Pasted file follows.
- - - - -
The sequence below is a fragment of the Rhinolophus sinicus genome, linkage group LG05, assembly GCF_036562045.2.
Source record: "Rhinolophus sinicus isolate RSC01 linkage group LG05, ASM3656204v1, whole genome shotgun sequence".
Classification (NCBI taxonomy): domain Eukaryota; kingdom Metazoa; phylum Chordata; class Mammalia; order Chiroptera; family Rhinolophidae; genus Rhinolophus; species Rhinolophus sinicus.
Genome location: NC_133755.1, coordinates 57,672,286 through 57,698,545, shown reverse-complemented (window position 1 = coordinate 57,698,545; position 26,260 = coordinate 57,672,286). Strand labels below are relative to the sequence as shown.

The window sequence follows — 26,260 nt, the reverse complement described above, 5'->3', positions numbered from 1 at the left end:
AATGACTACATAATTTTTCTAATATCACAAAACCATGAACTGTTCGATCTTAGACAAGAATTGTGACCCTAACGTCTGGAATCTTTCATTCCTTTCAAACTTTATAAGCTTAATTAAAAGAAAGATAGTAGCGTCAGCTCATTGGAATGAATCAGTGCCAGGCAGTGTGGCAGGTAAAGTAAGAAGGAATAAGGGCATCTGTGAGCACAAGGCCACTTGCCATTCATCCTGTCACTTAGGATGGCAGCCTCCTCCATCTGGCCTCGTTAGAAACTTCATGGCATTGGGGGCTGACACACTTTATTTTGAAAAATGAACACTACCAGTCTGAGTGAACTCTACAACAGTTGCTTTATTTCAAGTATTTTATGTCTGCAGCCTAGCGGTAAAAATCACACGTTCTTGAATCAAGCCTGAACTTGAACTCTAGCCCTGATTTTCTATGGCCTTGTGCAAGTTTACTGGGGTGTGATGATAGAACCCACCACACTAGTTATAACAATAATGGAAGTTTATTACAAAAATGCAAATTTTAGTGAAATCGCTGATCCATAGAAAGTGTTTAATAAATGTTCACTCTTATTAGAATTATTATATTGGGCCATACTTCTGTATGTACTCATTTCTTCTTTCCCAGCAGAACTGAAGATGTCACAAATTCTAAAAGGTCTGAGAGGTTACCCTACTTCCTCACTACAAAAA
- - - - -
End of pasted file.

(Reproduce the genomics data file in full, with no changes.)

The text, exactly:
The sequence below is a fragment of the Rhinolophus sinicus genome, linkage group LG05, assembly GCF_036562045.2.
Source record: "Rhinolophus sinicus isolate RSC01 linkage group LG05, ASM3656204v1, whole genome shotgun sequence".
Classification (NCBI taxonomy): domain Eukaryota; kingdom Metazoa; phylum Chordata; class Mammalia; order Chiroptera; family Rhinolophidae; genus Rhinolophus; species Rhinolophus sinicus.
Genome location: NC_133755.1, coordinates 57,672,286 through 57,698,545, shown reverse-complemented (window position 1 = coordinate 57,698,545; position 26,260 = coordinate 57,672,286). Strand labels below are relative to the sequence as shown.

The window sequence follows — 26,260 nt, the reverse complement described above, 5'->3', positions numbered from 1 at the left end:
AATGACTACATAATTTTTCTAATATCACAAAACCATGAACTGTTCGATCTTAGACAAGAATTGTGACCCTAACGTCTGGAATCTTTCATTCCTTTCAAACTTTATAAGCTTAATTAAAAGAAAGATAGTAGCGTCAGCTCATTGGAATGAATCAGTGCCAGGCAGTGTGGCAGGTAAAGTAAGAAGGAATAAGGGCATCTGTGAGCACAAGGCCACTTGCCATTCATCCTGTCACTTAGGATGGCAGCCTCCTCCATCTGGCCTCGTTAGAAACTTCATGGCATTGGGGGCTGACACACTTTATTTTGAAAAATGAACACTACCAGTCTGAGTGAACTCTACAACAGTTGCTTTATTTCAAGTATTTTATGTCTGCAGCCTAGCGGTAAAAATCACACGTTCTTGAATCAAGCCTGAACTTGAACTCTAGCCCTGATTTTCTATGGCCTTGTGCAAGTTTACTGGGGTGTGATGATAGAACCCACCACACTAGTTATAACAATAATGGAAGTTTATTACAAAAATGCAAATTTTAGTGAAATCGCTGATCCATAGAAAGTGTTTAATAAATGTTCACTCTTATTAGAATTATTATATTGGGCCATACTTCTGTATGTACTCATTTCTTCTTTCCCAGCAGAACTGAAGATGTCACAAATTCTAAAAGGTCTGAGAGGTTACCCTACTTCCTCACTACAAAAA